Surprisingly, clindamycin dodecyl sulfate, clindamycin dodecyl sulfonate, lincosamine dodecyl sulfate, lincosamine dodecyl sulfonate can be dissolved in methanol, ethanol, dimethyl sulfoxide and N,N-dimethyl formamide. These substances can thus be added to gentamicin solutions without any problems. Adding tetracycline dodecyl sulfate or tetracycline dodecyl sulfonate to the solutions is also possible. One can also use the dodecyl sulfates or the dodecyl sulfonates of chlortetracycline, oxytetracycline, demethyl chlortetracycline, methacycline, doxycycline, rolitetracycline and monocycline instead of tetracycline dodecyl sulfate. Ciprofloxacin dodecyl benzyl sulfonate can also be added. Correspondingly, coatings containing the gentamicin components and at least one of the mentioned additional antibiotics components rise to the surfaces of the microcavities. The manufacture of antibiotic coatings only with the dodecyl sulfates, dodecyl sulfonates and dodecyl benzyl sulfonates of the antibiotics enumerated without a gentamicin-containing antibiotic component is also within the context of this invention.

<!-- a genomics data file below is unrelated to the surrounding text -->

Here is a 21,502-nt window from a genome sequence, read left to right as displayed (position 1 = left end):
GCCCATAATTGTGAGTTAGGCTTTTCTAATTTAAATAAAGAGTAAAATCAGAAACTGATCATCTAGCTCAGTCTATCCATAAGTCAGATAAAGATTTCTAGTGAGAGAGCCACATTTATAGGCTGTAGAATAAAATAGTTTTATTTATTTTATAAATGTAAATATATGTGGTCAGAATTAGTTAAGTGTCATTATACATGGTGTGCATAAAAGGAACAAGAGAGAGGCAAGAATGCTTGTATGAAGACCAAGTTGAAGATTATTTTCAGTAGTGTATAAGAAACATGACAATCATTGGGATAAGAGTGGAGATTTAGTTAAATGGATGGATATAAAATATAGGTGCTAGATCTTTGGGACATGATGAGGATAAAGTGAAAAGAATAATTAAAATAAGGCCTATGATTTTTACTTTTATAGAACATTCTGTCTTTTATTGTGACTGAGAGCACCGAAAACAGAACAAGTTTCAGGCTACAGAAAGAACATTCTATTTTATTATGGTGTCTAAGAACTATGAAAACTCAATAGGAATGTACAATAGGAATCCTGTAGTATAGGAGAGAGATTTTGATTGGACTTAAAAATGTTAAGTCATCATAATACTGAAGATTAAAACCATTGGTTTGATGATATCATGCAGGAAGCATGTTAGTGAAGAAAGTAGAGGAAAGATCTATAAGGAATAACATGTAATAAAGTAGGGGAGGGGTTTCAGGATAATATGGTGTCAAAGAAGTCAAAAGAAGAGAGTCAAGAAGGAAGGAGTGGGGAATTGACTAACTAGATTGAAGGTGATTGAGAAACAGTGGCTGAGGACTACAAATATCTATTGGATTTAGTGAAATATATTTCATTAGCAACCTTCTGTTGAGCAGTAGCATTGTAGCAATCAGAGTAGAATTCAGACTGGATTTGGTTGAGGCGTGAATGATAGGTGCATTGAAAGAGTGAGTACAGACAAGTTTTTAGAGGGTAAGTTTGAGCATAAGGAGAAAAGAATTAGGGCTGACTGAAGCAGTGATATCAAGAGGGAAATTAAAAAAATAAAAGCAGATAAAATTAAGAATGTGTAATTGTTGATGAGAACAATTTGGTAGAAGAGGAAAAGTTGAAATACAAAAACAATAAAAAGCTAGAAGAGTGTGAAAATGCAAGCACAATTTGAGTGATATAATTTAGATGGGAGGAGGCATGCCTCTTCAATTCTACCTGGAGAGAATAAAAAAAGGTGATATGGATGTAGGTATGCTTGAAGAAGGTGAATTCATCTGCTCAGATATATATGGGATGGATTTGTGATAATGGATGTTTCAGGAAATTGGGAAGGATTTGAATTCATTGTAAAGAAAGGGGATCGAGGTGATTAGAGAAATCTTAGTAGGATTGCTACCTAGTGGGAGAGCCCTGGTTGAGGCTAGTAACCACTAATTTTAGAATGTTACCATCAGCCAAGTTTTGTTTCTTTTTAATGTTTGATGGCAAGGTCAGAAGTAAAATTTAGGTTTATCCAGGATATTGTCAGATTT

Surprisingly, other antibiotics can be mechanically fixed in place in layers of gentamicin pentakis dodecyl sulfate or gentamicin tetrakis dodecyl sulfate and gentamicin pentakis dodecyl sulfonate or gentamicin tetrakis dodecyl sulfonate by inclusion or overlaying. Therefore, it is possible for first a diluted solution which contains at least one slightly water-soluble antibiotic component from the aminoglycoside antibiotics, tetracycline antibiotics, lincosamide antibiotics and the 4-quinolone antibiotics group, and subsequently after evaporation and/or vaporization of the water, for a solution which consists of gentamicin pentakis dodecyl sulfate and/or gentamicin tetrakis dodecyl sulfate and/or gentamicin pentakis dodecyl sulfonate and/or gentamicin tetrakis dodecyl sulfonate and the solvent methanol or ethanol or dimethyl sulfoxide or N,N-dimethyl formamide to be introduced by dipping or spraying or dripping. In the end, the result is a double layer. With use in implants, the second antibiotic is first released when the gentamicin layer is at least partially dissolved. In this structural form of the invention, gentamicin sulfate, clindamycin hydrochloride, clindamycin dihydrogen phosphate, lincosamine hydrochloride, kanamycin sulfate, amikacin sulfate, tobramycin sulfate, tetracycline hydrochloride, chlortetracycline hydrochloride, oxytetracycline hydrochloride, demethyl chlortetracycline hydrochloride, methacycline hydrochloride, doxycycline hydrochloride, rolitetracycline hydrochloride, minocycline hydrochloride and/or ciprofloxacin hydrochloride and/or moxifloxacin hydrochloride are preferably used as slightly water-soluble antibiotic components.